I am excited to announce a project I have been working at developing behind-the-scenes since January: Contemplative Creative.
For a while now the idea of turning a philosophical lens on the field of creativity has been percolating in my mind. Given how I tend to navigate through life, it has been a natural part of my daily musings and activities, whether through my struggles and successes in the multimedia industry, or chats with friends and colleagues over warm cups of coffee (or, being perfectly honest, a few beers).
A foundation of philosophical study laid in university, mishmashed with my awareness practice of meditation, has brought me to seeing things in a different way than others, as I rise up to meet the challenges of creative entrepreneurship. I don’t claim to be entirely original, just to speak from my heart rather than regurgitate other people’s ideas. As C.S. Lewis put it so well:
“Even in literature and art, no man who bothers about originality will ever be original: whereas if you simply try to tell the truth (without caring twopence how often it has been told before) you will, nine times out of ten, become original without ever having noticed it.”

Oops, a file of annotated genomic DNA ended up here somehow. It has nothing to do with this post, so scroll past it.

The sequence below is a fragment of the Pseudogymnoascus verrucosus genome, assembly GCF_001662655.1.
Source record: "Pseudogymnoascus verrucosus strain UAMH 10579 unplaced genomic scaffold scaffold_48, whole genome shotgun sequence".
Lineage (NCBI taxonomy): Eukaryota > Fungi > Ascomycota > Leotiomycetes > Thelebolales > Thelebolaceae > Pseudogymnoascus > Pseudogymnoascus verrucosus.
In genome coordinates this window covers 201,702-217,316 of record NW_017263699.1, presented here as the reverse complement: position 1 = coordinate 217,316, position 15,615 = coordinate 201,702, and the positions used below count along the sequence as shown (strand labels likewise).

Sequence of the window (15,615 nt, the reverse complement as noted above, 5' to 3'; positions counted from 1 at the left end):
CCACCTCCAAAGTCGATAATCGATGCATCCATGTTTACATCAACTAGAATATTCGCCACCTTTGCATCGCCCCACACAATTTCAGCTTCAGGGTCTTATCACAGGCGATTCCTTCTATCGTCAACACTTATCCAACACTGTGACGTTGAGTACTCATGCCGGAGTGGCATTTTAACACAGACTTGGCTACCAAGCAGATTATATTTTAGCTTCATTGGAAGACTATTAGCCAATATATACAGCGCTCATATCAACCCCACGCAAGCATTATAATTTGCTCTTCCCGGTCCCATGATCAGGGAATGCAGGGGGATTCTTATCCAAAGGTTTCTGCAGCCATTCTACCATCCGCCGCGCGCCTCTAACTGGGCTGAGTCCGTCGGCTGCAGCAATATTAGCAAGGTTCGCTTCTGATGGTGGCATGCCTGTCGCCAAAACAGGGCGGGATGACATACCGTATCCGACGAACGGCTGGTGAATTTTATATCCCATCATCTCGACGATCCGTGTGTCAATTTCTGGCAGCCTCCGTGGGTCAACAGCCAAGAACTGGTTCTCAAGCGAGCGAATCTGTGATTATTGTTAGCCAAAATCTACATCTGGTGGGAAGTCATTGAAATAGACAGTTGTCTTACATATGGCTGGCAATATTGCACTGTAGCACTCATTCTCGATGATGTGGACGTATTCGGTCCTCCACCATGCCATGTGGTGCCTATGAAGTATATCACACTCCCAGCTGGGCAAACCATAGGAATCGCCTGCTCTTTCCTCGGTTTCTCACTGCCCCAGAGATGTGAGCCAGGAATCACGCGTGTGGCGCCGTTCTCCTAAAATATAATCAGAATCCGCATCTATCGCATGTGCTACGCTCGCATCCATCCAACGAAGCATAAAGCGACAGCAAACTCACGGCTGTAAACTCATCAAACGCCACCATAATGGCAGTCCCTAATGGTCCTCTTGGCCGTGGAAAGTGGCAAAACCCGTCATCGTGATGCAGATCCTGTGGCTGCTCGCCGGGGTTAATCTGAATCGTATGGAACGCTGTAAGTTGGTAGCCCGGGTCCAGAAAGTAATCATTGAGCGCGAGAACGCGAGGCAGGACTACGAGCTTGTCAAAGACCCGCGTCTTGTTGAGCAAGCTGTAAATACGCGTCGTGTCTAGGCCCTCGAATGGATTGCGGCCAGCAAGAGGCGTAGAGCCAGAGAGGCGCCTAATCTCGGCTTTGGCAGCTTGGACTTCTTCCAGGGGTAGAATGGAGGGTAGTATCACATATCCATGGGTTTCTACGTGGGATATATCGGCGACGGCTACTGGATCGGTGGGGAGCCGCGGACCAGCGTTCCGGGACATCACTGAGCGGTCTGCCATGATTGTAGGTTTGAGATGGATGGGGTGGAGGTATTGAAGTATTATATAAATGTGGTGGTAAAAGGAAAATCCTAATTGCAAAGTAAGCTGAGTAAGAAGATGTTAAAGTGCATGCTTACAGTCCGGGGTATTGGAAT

Since I have been doing a fair amount of work with audio lately (working with musicians, interviews, and live event coverage), I decided that a great way to push my musings out into the world would be as a podcast. As an avid podcast listener, I don’t know why I didn’t hop into the podcast world sooner – well, turning the mic around on myself is certainly outside of my comfort zone – but I think the questions, thoughts and critiques that fill my brain and conversations with others are worth putting out into the wider community.
Questions of ethics, creative responsibility, and trying to understand how everyday actions fit into the bigger picture of things – these have all come up naturally in my life as I refine what I do as a creative professional and continue to strive to do my work better. I know that I am not alone; this podcast project is where I hope to open up these ideas beyond myself and share them with fellow creatives in a way that is accessible and still meaningful. Even if you don’t define yourself as a classical artist (“photographer,” “painter,” etc.) we all have moments where we get to be creative, whether it is figuring out what to make for dinner or how to solve a dispute at work. The creative life applies to us all, and I hope the ideas put forth can help us to live more intentional, satisfying, and conscious lives.
I begin this project not knowing exactly how it will evolve, but I know that it will: nothing ever stays the same and in this I always see potential.